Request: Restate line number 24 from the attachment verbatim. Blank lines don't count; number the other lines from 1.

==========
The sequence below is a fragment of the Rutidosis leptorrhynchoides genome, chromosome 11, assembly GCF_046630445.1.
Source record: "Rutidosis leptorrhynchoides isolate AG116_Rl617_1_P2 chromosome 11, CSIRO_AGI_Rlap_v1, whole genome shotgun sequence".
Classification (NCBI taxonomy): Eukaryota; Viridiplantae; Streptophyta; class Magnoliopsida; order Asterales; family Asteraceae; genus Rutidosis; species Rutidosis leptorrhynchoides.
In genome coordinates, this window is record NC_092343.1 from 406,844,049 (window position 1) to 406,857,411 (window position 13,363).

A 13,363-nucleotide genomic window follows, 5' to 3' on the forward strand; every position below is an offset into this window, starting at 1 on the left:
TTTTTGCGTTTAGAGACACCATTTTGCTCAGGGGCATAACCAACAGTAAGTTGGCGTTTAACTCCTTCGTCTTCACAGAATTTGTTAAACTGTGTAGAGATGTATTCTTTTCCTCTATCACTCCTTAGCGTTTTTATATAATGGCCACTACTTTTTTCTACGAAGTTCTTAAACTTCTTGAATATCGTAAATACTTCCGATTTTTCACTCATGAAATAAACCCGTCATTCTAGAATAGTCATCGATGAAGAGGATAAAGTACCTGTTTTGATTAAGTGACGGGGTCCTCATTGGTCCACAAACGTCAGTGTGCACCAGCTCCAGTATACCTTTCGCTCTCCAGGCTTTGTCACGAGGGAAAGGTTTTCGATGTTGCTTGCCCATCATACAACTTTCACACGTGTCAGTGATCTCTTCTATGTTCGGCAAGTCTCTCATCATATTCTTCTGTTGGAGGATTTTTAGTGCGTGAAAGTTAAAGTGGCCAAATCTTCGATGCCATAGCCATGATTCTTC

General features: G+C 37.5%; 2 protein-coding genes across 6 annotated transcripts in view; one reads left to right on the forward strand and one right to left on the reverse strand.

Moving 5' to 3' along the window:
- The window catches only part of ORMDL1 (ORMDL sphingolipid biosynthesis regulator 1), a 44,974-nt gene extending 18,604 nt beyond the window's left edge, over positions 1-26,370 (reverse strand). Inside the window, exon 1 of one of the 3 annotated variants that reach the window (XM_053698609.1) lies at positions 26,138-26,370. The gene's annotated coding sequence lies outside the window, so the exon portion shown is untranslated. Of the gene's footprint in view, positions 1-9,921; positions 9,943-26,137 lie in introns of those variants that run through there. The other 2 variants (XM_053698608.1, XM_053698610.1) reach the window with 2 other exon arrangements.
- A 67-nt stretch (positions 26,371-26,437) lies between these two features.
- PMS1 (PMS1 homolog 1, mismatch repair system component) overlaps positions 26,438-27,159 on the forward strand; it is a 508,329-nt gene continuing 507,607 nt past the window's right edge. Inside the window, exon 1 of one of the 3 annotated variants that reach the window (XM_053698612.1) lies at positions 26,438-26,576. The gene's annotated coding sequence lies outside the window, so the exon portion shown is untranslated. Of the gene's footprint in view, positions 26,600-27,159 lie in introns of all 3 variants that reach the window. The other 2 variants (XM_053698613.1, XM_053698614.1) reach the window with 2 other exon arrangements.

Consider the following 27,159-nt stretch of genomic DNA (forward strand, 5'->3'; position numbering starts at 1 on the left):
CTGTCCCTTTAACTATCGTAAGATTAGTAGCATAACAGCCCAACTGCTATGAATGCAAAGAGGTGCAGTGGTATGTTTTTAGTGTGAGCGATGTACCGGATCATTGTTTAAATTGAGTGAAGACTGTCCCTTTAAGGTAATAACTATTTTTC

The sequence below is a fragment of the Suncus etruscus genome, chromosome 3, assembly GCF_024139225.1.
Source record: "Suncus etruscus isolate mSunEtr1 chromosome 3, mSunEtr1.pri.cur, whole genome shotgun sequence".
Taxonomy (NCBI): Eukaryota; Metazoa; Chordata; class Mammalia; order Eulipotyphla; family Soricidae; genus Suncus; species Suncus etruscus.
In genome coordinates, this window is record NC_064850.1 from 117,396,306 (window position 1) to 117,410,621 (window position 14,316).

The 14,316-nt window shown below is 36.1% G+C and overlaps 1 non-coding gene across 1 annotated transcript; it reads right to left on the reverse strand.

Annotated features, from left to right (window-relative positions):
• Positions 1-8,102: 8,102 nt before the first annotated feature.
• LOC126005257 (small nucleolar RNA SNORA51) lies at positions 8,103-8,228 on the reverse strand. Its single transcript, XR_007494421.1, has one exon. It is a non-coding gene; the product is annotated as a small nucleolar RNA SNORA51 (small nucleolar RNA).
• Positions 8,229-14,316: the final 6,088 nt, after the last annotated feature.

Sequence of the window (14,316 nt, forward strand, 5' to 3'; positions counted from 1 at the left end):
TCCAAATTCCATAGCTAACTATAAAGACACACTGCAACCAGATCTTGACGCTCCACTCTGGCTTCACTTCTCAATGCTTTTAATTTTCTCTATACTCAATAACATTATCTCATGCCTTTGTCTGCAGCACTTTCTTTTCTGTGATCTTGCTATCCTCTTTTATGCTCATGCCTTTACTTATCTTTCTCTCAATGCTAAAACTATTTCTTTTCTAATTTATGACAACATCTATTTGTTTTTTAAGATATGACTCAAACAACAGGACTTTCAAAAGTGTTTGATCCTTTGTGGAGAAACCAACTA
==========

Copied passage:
TCCAAATTCCATAGCTAACTATAAAGACACACTGCAACCAGATCTTGACGCTCCACTCTGGCTTCACTTCTCAATGCTTTTAATTTTCTCTATACTCAATAACATTATCTCATGCCTTTGTCTGCAGCACTTTCTTTTCTGTGATCTTGCTATCCTCTTTTATGCTCATGCCTTTACTTATCTTTCTCTCAATGCTAAAACTATTTCTTTTCTAATTTATGACAACATCTATTTGTTTTTTAAGATATGACTCAAACAACAGGACTTTCAAAAGTGTTTGATCCTTTGTGGAGAAACCAACTA